What are Random Forests?

Random forest is a class of ensemble approaches particularly designed for decision tree classifiers. It integrates the predictions made by several decision trees, where each tree is created based on the values of a separate set of random vectors.

The random vectors are produced from a constant probability distribution, unlike the adaptive methods used in AdaBoost, where the probability distribution is diverse to target instances that are difficult to classify.

Bagging needs decision trees is a definite case of random forests, where randomness is inserted into the model-building procedure by randomly selecting N samples, with restoration, from the initial training set. Bagging also needs a similar uniform probability distribution to make its bootstrapped samples throughout the complete model-building phase.

Each decision tree needs a random vector that is produced from some constant probability distribution. A random vector can be integrated into the tree-growing procedure in several ways. The first method is to randomly choose F input features to divide at each node of the decision tree.

As a result, rather than examining all the accessible features, the decision to divide a node is decided from these selected features. The tree is developed to its entirety without some pruning. This can help decrease the bias present in the outcoming tree.

Because the trees have been built, the predictions are connected using a majority voting design. This approach is called Forest-Rl, where RI defines random input selection. It can improve randomness, bagging can be used to create bootstrap samples for Forest-RI.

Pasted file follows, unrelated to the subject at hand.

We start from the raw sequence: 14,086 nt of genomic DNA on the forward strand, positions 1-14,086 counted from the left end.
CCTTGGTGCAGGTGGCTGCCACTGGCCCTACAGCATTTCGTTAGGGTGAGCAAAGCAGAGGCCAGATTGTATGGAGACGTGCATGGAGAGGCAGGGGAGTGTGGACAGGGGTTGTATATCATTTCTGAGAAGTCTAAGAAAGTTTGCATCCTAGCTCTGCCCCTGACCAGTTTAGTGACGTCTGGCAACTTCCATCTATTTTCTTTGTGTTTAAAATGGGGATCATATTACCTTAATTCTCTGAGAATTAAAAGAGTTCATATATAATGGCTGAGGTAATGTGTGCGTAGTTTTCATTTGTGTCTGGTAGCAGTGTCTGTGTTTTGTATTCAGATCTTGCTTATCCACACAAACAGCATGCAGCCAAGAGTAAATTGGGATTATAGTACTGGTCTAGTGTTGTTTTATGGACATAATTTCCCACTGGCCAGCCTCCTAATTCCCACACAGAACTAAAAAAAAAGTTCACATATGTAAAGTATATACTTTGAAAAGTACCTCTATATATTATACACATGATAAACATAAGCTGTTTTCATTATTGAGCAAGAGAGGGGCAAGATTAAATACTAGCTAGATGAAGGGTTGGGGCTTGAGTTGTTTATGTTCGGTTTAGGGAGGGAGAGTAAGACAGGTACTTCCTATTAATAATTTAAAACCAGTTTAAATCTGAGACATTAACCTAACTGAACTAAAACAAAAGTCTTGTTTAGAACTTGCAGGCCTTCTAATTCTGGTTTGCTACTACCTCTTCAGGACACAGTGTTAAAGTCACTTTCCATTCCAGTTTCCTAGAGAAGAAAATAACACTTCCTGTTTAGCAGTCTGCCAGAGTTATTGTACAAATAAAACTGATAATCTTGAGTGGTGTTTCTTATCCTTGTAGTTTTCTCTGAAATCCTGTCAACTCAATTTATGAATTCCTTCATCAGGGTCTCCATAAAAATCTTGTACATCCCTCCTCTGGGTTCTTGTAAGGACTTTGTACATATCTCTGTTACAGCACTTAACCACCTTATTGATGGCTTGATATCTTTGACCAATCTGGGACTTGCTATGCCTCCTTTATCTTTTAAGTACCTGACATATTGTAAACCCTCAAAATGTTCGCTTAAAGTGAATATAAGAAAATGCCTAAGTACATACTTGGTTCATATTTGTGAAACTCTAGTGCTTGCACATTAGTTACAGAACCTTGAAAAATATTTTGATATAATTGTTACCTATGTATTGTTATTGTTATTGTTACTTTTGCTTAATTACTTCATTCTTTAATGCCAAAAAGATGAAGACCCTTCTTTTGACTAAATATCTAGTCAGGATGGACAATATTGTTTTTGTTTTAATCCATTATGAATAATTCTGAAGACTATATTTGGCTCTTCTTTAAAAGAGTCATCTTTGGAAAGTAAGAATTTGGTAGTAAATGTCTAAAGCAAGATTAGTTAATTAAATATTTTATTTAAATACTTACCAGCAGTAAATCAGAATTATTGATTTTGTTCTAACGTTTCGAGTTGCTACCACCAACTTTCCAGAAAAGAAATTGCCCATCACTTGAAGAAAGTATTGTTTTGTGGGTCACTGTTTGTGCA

The durability and correlation of random forests can be based on the size of F. If F is adequately small, therefore the trees influence becomes less correlated. In other terms, the strength of the tree classifier influence to enhance with a higher number of features, F.

If the multiple original features d is too small, therefore it is complex to select a separate set of random features for constructing the decision trees. There is one method to increase the feature space is to make a linear set of the input features. Particularly, at each node, a new feature is made by randomly choosing the L of the input features.

The input features are linearly linked using coefficients created from a uniform distribution in the range of [-1, 1]. At every node, F of such randomly combined new features are made, and the best of them is finally chosen to divide the node. This approach is called Forest-RC.